NASFAA Statement on Cohort Default Rates

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The latest official Cohort Default Rate (CDR), released Friday afternoon, failed to reveal any significant decrease in student loan defaults.

The latest official Cohort Default Rate (CDR), released Friday afternoon, failed to reveal any significant decrease in student loan defaults. Two-year FY 2010 average rates increased slightly to 9.1 percent, up from 8.8 percent for FY 2009. The FY 2010 two-year CDR measures the percentage of students whose first loan repayments came due between Oct. 1, 2009 and Sept. 30, 2010 and who defaulted before Sept. 30, 2011. Three-year (draft) rates, on the other hand, dropped slightly from 13.8 percent in FY 2009 to 13.4 percent in FY 2010. The two-year CDR has been creeping up from the historic low of 4.5 percent for the 2003 cohort. While it’s too soon to tell whether this signifies a leveling off of recent dramatic increases in the CDR, NASFAA is pleased that the rate of increase has slowed.

"As economic recovery limps along and the job market slowly bounces back, it’s no surprise that default rates continue to stagnate or increase," says NASFAA President Justin Draeger. "This unsettling trend is one of the reasons NASFAA convened a Task Force to examine what schools and the federal government can do to help students make wise borrowing decisions and avoid loan default. This task force is working on a series of practical solutions that can be implemented at the federal and institutional level such as authorizing aid administrators to lower loan limits for certain academic programs, moving more struggling borrowers automatically into income based repayment, and strengthening consumer information and financial literacy.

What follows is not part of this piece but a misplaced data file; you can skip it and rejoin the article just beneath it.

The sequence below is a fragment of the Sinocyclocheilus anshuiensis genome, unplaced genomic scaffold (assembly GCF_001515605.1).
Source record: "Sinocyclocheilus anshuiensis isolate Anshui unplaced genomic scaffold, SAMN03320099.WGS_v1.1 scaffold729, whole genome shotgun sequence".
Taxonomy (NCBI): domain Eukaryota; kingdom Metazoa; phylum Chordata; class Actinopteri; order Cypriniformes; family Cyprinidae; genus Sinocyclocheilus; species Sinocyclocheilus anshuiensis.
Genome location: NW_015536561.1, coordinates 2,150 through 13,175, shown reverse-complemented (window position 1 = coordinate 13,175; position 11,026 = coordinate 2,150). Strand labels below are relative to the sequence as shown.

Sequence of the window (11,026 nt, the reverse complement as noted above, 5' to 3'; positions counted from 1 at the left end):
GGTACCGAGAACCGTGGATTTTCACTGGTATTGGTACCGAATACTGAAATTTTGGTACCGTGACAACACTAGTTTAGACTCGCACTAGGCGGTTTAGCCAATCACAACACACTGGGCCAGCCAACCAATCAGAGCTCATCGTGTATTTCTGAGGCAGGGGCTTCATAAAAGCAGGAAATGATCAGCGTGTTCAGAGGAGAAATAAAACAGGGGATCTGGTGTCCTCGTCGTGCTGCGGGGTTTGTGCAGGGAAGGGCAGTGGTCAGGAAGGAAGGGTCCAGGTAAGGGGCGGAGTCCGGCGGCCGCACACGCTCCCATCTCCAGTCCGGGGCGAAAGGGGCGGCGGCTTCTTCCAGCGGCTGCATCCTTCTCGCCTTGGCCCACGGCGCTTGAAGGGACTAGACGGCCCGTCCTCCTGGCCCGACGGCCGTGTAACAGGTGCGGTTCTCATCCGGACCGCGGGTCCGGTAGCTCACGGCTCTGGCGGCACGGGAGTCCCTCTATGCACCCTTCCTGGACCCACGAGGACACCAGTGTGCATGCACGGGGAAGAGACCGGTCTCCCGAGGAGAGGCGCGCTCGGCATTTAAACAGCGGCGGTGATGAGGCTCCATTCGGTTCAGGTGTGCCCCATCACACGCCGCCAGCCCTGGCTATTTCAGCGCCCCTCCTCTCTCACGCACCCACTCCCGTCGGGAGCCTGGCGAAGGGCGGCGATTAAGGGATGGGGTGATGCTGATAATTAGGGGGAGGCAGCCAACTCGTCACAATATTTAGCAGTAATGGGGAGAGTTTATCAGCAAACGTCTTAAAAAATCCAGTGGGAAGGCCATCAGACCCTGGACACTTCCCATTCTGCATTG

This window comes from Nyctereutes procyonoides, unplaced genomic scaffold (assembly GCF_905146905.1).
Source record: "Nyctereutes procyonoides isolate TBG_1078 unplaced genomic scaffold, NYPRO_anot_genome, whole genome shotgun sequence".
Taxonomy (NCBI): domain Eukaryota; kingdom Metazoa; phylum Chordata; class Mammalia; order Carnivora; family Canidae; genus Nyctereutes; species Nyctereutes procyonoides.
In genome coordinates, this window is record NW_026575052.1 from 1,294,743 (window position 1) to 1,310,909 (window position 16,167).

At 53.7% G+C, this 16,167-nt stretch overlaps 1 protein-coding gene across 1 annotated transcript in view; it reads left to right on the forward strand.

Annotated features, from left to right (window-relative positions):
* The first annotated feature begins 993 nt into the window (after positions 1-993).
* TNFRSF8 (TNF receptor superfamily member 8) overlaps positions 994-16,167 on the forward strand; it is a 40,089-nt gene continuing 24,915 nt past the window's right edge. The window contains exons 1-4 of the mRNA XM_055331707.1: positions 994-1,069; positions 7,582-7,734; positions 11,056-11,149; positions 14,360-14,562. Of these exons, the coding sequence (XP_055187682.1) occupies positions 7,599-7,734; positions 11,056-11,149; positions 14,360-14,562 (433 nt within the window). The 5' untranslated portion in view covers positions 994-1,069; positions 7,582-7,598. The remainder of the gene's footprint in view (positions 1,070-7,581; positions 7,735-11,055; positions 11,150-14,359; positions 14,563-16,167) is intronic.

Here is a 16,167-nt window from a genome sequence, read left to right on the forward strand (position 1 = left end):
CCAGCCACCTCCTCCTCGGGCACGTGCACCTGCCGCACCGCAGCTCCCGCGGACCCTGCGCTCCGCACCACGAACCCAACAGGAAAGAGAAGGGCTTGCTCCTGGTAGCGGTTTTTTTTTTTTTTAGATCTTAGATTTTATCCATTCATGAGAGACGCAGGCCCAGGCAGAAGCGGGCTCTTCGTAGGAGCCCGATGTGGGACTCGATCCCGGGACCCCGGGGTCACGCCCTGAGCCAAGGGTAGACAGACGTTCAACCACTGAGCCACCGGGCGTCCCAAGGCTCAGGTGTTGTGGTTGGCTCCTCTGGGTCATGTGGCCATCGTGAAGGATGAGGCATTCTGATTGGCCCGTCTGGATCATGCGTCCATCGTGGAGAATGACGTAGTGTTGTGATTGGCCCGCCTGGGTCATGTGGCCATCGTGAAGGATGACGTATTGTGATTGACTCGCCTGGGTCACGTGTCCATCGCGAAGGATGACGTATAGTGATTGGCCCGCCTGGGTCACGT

"Although schools cannot control many of the elements that lead to default, we know that colleges can have a positive impact on student loan repayment rates and keeping overall indebtedness down," Draeger said.

NASFAA provides tips to help students be smart consumers.

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Haley Chitty
NASFAA
202-785-6959
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